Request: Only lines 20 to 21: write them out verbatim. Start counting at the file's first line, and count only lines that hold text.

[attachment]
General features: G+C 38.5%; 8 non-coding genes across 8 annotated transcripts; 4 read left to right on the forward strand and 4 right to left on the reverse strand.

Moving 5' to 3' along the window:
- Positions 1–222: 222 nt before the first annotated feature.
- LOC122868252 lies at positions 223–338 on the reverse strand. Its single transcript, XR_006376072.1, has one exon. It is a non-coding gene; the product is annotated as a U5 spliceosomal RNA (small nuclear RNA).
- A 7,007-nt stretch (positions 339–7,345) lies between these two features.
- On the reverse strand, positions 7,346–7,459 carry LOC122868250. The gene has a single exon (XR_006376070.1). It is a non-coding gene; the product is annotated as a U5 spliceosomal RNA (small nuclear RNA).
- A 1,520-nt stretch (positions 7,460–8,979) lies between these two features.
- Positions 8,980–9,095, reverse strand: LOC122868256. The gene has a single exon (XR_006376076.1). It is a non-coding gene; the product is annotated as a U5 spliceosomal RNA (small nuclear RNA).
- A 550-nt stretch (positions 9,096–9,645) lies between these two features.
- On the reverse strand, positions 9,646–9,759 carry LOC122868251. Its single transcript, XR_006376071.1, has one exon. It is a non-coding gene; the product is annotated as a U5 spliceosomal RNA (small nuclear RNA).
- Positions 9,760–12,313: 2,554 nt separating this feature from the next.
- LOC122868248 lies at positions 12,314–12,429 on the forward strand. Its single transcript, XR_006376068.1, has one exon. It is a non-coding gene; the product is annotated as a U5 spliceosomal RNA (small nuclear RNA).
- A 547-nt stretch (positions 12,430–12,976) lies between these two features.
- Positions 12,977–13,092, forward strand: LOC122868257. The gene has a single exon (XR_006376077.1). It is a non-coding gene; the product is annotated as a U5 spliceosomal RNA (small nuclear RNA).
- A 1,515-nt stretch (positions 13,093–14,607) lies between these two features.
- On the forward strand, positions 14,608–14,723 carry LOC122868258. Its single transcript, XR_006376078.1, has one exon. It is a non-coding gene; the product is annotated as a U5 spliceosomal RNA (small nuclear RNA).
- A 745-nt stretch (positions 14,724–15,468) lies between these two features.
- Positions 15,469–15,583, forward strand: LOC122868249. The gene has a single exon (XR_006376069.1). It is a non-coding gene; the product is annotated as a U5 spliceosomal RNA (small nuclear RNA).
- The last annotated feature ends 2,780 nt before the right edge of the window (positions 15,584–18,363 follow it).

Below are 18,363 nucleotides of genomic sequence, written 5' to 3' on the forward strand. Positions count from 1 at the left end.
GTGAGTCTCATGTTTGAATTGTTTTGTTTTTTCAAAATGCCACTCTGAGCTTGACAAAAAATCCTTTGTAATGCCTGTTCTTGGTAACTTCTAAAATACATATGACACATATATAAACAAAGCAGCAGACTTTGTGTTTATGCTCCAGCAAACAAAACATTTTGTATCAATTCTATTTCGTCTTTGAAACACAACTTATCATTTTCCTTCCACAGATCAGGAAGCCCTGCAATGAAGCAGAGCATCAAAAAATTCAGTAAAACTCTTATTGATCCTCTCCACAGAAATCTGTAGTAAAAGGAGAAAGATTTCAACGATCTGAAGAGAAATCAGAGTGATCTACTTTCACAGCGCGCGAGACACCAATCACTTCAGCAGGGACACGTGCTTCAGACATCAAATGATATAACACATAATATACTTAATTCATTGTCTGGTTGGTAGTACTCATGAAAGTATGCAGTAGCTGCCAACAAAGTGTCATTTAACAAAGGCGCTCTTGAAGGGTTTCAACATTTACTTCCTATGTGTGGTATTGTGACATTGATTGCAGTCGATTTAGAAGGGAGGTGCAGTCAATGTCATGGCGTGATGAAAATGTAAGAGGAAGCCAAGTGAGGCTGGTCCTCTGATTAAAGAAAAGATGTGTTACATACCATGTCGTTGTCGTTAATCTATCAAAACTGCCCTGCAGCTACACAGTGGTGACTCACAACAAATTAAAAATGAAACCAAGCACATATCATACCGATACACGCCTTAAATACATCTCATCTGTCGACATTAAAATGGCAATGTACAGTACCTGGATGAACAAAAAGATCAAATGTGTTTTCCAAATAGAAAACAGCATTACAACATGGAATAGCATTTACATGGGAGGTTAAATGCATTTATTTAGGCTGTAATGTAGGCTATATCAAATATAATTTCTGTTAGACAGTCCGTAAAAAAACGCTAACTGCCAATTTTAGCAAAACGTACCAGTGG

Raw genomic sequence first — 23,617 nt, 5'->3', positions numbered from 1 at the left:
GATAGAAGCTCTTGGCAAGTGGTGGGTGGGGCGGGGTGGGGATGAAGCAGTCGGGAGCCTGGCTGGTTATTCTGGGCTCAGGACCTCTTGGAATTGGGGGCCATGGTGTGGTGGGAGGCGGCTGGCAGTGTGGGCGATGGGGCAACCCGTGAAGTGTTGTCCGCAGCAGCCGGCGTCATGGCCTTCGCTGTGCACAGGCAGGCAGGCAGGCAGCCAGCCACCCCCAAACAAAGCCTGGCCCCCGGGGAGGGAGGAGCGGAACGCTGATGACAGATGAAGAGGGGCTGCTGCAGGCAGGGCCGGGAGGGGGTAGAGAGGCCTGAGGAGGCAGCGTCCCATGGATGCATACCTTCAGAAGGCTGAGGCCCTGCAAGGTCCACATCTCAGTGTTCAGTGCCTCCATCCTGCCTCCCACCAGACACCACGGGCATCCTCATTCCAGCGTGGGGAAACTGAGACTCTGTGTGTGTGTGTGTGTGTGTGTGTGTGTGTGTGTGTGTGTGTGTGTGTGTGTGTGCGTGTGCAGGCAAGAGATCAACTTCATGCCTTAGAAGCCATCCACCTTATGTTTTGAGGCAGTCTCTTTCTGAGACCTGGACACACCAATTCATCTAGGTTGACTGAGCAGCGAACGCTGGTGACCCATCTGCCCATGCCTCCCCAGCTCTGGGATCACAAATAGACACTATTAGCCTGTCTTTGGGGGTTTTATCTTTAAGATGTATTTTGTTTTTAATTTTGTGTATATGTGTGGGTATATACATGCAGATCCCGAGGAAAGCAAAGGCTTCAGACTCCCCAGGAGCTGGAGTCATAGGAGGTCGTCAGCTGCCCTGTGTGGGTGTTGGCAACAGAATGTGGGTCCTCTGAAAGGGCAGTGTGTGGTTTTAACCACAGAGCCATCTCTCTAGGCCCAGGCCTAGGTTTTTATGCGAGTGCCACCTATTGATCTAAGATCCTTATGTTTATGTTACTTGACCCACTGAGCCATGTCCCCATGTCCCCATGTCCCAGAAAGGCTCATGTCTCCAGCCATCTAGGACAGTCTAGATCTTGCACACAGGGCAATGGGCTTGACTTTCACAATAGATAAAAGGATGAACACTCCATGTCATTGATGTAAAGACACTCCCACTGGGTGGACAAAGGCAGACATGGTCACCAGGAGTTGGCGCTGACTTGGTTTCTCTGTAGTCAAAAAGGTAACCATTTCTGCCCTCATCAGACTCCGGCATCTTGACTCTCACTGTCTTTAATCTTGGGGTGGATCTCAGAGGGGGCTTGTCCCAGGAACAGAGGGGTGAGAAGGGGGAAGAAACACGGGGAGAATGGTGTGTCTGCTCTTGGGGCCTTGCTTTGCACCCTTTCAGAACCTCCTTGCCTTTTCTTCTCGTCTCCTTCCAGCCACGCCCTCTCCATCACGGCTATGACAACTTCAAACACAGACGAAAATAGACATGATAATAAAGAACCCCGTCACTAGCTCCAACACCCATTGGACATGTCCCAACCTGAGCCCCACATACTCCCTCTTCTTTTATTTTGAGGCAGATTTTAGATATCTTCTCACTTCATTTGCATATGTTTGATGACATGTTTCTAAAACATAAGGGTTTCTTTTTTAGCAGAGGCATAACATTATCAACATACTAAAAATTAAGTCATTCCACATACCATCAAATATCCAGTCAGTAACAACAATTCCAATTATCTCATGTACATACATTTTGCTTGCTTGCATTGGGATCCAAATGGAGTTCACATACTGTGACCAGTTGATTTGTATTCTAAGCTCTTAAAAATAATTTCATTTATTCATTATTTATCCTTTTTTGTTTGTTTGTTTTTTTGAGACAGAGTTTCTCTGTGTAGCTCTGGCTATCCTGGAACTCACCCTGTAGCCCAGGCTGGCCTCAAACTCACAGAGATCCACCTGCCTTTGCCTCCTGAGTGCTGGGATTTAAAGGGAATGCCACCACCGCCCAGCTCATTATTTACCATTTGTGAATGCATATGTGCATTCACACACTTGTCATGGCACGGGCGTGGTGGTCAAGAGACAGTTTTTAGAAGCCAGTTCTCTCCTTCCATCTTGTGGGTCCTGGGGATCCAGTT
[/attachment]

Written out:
Below are 18,363 nucleotides of genomic sequence, written 5' to 3' on the forward strand. Positions count from 1 at the left end.
GTGAGTCTCATGTTTGAATTGTTTTGTTTTTTCAAAATGCCACTCTGAGCTTGACAAAAAATCCTTTGTAATGCCTGTTCTTGGTAACTTCTAAAATACATATGACACATATATAAACAAAGCAGCAGACTTTGTGTTTATGCTCCAGCAAACAAAACATTTTGTATCAATTCTATTTCGTCTTTGAAACACAACTTATCATTTTCCTTCCACAGATCAGGAAGCCCTGCAATGAAGCAGAGCATCAAAAAATTCAGTAAAACTCTTATTGATCCTCTCCACAGAAATCTGTAGTAAAAGGAGAAAGATTTCAACGATCTGAAGAGAAATCAGAGTGATCTACTTTCACAGCGCGCGAGACACCAATCACTTCAGCAGGGACACGTGCTTCAGACATCAAATGATATAACACATAATATACTTAATTCATTGTCTGGTTGGTAGTACTCATGAAAGTATGCAGTAGCTGCCAACAAAGTGTCATTTAACAAAGGCGCTCTTGAAGGGTTTCAACATTTACTTCCTATGTGTGGTATTGTGACATTGATTGCAGTCGATTTAGAAGGGAGGTGCAGTCAATGTCATGGCGTGATGAAAATGTAAGAGGAAGCCAAGTGAGGCTGGTCCTCTGATTAAAGAAAAGATGTGTTACATACCATGTCGTTGTCGTTAATCTATCAAAACTGCCCTGCAGCTACACAGTGGTGACTCACAACAAATTAAAAATGAAACCAAGCACATATCATACCGATACACGCCTTAAATACATCTCATCTGTCGACATTAAAATGGCAATGTACAGTACCTGGATGAACAAAAAGATCAAATGTGTTTTCCAAATAGAAAACAGCATTACAACATGGAATAGCATTTACATGGGAGGTTAAATGCATTTATTTAGGCTGTAATGTAGGCTATATCAAATATAATTTCTGTTAGACAGTCCGTAAAAAAACGCTAACTGCCAATTTTAGCAAAACGTACCAGTGG